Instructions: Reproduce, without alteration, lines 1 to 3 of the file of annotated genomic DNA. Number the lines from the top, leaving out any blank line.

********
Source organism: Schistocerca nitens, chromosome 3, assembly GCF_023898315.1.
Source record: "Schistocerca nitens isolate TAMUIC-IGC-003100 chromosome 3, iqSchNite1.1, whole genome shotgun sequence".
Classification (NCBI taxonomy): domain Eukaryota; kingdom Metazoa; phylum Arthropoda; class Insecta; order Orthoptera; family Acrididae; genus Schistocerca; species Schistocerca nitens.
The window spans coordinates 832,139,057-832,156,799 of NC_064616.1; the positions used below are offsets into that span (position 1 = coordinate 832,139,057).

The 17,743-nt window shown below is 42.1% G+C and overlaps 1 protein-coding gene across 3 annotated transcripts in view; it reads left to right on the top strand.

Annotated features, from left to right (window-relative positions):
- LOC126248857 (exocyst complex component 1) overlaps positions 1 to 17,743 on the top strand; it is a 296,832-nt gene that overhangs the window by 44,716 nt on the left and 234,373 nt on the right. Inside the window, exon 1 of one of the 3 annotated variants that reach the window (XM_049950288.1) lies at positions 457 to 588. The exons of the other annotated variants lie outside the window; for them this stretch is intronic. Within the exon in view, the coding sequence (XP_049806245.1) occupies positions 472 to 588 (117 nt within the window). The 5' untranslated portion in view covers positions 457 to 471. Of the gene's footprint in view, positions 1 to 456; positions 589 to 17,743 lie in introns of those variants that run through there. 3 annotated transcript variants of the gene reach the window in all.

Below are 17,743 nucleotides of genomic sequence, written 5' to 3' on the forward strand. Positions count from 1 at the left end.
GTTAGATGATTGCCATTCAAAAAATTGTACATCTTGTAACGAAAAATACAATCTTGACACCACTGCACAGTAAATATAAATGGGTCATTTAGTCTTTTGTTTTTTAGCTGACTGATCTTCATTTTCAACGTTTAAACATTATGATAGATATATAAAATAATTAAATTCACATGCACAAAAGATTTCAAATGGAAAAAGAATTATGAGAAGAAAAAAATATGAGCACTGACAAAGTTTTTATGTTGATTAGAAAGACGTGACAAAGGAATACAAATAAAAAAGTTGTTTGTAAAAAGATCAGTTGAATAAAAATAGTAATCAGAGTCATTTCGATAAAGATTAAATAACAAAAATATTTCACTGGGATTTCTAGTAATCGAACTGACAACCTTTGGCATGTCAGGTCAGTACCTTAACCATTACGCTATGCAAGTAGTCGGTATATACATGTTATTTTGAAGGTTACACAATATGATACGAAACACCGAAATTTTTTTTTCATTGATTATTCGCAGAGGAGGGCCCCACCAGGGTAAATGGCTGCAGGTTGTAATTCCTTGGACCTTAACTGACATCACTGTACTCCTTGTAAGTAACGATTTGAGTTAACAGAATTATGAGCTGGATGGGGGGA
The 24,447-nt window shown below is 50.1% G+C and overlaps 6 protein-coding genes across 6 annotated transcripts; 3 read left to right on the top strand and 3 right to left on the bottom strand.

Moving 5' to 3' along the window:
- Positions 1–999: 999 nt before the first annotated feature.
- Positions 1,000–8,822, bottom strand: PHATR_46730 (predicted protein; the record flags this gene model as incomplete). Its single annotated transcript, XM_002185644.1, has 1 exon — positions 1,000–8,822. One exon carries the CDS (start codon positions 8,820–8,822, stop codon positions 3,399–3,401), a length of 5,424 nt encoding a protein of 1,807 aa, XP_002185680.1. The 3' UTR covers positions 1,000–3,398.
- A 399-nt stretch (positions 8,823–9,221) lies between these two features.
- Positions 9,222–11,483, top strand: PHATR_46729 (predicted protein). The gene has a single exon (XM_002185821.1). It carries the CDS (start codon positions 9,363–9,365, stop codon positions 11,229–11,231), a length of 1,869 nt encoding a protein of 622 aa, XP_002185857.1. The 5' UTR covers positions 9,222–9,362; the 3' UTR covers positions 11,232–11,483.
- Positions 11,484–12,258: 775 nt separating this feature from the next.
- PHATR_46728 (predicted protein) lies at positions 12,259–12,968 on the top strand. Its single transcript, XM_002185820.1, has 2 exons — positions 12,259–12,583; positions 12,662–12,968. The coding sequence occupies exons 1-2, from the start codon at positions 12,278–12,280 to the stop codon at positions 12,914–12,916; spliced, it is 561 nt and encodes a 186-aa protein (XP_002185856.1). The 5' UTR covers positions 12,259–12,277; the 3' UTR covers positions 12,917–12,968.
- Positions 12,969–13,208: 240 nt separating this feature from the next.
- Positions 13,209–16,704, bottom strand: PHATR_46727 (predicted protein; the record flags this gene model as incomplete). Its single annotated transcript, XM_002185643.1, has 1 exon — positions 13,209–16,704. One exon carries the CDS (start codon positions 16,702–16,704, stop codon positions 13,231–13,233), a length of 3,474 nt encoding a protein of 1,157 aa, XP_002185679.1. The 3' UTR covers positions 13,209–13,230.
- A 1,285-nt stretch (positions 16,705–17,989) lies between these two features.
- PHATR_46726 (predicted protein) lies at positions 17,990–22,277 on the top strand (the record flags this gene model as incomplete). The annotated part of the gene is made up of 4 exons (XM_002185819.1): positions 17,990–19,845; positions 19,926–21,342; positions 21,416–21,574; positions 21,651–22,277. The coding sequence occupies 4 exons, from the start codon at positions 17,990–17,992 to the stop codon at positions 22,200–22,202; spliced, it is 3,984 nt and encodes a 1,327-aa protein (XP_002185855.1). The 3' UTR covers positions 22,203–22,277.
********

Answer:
Source organism: Schistocerca nitens, chromosome 3, assembly GCF_023898315.1.
Source record: "Schistocerca nitens isolate TAMUIC-IGC-003100 chromosome 3, iqSchNite1.1, whole genome shotgun sequence".
Classification (NCBI taxonomy): domain Eukaryota; kingdom Metazoa; phylum Arthropoda; class Insecta; order Orthoptera; family Acrididae; genus Schistocerca; species Schistocerca nitens.